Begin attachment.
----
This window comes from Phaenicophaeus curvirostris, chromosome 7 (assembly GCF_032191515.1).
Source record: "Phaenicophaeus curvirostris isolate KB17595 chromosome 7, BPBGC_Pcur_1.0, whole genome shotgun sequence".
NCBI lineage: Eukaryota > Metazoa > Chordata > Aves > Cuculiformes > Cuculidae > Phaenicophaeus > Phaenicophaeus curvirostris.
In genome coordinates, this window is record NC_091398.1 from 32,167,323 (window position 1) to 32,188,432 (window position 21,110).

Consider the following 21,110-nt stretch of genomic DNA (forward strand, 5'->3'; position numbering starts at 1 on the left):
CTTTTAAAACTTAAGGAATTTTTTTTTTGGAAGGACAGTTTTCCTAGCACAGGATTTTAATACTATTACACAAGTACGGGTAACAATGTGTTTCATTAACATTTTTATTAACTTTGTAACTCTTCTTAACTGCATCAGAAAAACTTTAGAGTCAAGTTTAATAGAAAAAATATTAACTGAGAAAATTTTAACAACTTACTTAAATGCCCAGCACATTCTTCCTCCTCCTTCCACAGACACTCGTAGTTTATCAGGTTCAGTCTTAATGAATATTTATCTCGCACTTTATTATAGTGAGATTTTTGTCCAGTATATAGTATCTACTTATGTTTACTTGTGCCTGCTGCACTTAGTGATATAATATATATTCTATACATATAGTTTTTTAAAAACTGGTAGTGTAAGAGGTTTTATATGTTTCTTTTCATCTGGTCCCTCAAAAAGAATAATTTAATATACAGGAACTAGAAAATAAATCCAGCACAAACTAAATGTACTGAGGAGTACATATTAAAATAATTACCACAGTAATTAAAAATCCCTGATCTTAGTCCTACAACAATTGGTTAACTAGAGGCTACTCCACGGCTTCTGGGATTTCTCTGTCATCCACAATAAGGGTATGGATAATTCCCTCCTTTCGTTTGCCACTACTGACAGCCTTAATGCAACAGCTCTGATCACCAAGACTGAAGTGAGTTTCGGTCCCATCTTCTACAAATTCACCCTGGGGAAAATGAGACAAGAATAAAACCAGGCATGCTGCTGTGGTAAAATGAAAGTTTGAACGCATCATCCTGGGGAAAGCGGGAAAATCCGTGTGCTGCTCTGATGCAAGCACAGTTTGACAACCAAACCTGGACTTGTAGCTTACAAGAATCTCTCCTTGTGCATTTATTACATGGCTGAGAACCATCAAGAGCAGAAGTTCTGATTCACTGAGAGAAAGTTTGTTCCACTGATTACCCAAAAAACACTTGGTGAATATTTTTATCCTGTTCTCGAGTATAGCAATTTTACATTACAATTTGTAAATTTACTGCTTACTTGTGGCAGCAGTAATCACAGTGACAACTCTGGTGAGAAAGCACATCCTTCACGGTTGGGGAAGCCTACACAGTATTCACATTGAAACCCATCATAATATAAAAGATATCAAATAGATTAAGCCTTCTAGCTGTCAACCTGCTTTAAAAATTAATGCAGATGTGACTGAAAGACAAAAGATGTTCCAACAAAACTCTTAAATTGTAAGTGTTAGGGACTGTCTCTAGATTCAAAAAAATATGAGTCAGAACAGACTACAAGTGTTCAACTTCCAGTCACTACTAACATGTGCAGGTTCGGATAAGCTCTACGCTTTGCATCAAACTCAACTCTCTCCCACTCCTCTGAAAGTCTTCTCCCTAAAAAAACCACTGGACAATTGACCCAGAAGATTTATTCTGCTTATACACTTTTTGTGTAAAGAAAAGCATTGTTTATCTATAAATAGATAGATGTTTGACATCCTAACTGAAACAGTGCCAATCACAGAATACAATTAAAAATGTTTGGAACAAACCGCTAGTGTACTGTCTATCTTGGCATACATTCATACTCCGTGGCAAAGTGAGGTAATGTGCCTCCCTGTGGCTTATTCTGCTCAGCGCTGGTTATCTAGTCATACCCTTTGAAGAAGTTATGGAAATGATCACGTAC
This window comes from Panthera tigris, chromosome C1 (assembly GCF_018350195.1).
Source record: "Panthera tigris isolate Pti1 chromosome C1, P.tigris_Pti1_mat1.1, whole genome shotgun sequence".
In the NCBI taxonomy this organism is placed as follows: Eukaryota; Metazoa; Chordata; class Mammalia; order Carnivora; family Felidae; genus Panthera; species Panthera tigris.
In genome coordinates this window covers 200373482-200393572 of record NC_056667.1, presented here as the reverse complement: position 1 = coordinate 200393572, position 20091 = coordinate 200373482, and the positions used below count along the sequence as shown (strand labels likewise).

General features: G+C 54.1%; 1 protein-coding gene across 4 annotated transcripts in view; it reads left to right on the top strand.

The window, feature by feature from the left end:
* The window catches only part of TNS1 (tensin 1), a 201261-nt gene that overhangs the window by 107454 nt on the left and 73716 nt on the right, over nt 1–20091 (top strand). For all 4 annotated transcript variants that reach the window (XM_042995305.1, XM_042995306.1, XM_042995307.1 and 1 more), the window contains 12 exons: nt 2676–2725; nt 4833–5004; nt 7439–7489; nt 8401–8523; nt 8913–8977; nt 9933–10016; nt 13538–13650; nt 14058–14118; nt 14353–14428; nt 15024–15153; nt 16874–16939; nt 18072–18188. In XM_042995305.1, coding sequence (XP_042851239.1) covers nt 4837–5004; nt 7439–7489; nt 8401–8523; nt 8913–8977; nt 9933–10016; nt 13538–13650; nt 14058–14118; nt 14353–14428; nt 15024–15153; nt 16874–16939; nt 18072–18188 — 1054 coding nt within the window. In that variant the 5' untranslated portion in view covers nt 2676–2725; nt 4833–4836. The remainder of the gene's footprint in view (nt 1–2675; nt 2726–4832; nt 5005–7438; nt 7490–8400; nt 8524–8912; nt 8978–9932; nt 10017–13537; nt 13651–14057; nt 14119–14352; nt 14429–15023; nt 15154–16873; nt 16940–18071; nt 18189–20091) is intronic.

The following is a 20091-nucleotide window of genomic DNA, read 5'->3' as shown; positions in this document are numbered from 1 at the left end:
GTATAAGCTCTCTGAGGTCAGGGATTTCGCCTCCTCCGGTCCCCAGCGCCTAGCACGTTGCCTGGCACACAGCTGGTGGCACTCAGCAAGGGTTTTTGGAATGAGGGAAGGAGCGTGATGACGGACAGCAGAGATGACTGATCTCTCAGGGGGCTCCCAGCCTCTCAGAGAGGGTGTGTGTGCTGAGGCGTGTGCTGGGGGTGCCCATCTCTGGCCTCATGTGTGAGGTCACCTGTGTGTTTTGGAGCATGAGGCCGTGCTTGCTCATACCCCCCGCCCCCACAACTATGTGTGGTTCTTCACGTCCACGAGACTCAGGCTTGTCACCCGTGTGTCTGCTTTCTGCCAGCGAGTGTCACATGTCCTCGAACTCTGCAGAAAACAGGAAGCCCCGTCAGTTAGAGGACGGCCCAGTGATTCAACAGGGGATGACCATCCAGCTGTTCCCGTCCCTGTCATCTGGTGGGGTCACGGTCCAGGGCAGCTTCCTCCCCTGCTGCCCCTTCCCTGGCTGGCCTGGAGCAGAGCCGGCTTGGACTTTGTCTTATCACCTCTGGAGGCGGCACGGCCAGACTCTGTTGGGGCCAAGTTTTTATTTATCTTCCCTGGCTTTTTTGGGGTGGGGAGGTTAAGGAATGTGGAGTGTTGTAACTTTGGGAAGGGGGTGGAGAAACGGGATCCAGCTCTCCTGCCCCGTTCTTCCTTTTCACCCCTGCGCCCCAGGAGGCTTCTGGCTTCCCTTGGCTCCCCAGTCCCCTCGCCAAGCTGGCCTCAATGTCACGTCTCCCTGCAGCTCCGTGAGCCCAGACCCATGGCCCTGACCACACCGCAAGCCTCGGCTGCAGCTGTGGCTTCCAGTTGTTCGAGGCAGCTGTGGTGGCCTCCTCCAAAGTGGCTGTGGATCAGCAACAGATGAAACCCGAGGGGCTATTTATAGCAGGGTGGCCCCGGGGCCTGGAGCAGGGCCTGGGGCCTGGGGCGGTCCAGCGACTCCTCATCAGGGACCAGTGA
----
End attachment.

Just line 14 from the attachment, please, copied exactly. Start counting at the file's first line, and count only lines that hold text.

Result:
The following is a 20091-nucleotide window of genomic DNA, read 5'->3' as shown; positions in this document are numbered from 1 at the left end: